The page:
Business was also brisk at The Rock Shop, which specializes in vinyl records and CDs.
“A few years ago you couldn’t come to the mall and buy a CD,” Park said. “FYE was the last music shop here. But now that vinyl is back, you have The Rock Shop and you have vinyl records at Urban Outfitters.”
In some respects the intensity of Black Friday shopping has settled down compared to other years, Park said.
“You don’t have that one item that everybody has to have, like the Cabbage Patch Dolls, where they build up demand by having a very short supply. Hundreds of people would wait for the doors to open. You don’t see that anymore because if you really want that talked-about product you probably went online and bought it a couple of weeks ago.”
Still the Deloitte survey discovered that nearly half of Philadelphia shoppers still rely on Black Friday deals, though nearly half of them were undecided about which retailers they would grace with their hard-earned money.
“Our survey found that about 35 or 40 percent of people don’t know what they want to buy yet, and what I thought was interesting, at (clothing store) Altered State, they had this young girl there as a greeter talking to people about the deals and handing out these leaflets. I think that’s a good ploy for retailers. Half the people don’t know what they’re going to buy and there you have somebody greeting you at the door to help you and maybe convince you what you want to buy. Altered State is a very unique store, with nothing you’re going to find anywhere else.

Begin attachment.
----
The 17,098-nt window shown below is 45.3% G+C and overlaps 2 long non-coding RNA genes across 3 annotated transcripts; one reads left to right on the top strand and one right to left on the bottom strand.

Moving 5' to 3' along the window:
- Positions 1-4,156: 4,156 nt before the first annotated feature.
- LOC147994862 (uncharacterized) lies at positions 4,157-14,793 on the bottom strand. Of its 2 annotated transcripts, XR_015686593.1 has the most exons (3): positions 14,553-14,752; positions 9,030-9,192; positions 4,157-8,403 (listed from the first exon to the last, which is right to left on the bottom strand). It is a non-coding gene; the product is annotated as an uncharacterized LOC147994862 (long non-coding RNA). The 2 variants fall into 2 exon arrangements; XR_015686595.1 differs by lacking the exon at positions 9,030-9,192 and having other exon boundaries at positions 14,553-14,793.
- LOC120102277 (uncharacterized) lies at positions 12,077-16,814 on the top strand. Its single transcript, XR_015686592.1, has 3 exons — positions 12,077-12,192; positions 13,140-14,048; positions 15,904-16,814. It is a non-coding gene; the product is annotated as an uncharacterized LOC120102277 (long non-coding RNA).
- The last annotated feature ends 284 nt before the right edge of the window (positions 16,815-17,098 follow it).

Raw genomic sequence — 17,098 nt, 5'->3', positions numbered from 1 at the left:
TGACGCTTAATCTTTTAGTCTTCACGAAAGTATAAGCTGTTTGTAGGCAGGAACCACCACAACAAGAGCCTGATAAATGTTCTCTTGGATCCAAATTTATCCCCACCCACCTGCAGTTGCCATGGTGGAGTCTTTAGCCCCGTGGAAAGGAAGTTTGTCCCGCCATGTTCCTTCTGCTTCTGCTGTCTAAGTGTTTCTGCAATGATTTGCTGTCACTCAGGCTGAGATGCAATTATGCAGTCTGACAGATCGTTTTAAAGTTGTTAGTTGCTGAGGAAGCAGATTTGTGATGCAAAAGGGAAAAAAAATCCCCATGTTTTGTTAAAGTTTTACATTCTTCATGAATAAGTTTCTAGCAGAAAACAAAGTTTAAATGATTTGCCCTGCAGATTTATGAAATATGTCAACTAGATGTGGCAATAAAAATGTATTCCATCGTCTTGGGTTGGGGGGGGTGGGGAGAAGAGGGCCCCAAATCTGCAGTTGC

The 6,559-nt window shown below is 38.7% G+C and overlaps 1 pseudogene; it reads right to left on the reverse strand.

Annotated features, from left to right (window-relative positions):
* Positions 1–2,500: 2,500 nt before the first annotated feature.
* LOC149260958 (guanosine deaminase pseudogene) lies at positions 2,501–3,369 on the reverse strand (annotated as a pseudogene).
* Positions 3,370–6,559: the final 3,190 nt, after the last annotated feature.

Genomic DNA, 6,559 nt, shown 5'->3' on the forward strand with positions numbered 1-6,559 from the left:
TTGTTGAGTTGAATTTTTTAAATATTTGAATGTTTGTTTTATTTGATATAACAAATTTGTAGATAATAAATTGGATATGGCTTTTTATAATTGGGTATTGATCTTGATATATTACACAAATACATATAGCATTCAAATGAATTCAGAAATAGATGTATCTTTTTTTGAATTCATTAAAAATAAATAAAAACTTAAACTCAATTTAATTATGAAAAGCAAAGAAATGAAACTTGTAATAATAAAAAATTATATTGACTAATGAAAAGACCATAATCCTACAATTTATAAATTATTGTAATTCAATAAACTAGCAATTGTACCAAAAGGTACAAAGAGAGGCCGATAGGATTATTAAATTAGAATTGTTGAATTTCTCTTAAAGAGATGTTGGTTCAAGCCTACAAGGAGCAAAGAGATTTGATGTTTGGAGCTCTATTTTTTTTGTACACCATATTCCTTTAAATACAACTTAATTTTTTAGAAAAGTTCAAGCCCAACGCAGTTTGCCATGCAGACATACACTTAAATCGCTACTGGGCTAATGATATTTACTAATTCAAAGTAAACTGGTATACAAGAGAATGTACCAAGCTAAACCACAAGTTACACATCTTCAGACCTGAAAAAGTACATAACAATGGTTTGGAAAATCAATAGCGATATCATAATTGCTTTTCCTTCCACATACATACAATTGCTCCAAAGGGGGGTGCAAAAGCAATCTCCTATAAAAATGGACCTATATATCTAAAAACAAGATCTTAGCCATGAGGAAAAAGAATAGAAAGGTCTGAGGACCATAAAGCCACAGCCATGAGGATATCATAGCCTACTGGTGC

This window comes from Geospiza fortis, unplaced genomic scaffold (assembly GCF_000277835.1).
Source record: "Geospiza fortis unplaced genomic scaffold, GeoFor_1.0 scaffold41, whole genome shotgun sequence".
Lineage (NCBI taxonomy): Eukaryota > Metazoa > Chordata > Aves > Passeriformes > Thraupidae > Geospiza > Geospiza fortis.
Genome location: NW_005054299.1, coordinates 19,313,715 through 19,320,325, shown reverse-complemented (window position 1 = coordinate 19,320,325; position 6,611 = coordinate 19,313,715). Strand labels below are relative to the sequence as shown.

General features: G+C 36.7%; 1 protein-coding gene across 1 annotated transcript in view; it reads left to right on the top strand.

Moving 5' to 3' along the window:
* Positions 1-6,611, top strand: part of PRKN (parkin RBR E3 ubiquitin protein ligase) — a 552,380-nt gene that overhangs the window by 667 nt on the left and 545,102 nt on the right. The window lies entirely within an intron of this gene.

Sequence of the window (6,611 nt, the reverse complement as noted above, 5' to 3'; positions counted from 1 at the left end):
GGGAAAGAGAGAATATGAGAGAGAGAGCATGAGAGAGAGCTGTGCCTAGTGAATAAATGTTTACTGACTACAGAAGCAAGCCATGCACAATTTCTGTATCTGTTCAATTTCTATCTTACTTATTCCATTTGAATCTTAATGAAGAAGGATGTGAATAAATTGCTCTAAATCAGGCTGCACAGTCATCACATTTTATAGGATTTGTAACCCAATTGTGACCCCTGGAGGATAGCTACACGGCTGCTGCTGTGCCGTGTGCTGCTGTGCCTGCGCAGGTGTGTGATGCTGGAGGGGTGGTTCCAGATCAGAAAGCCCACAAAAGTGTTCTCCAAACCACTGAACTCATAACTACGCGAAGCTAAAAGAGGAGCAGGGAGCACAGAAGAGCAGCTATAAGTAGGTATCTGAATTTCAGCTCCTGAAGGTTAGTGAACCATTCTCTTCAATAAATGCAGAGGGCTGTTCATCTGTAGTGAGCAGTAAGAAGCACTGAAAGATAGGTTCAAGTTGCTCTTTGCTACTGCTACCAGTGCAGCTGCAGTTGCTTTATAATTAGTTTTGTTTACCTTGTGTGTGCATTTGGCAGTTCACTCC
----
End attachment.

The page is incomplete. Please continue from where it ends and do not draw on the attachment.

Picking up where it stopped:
While Altered State perfectly fit the primary demographic of the crowd, other stores did not, Park said.
“What’s not perfect for this crowd are the toy pop-up shops. They’ve taken over stores and loaded them up, but I’m wondering if King of Prussia Mall is really the best place for a pop-up toy shop. I think there are other malls that might be a better location. Number one, they’re not very attractive stores. They look like they just threw a bunch of stuff in there last week. But it will be interesting to see where people are buying toys this year. I think many of them have figured out that the best place is online or Walmart or Target. I just don’t think people will come to the mall for toys — not this mall anyway.”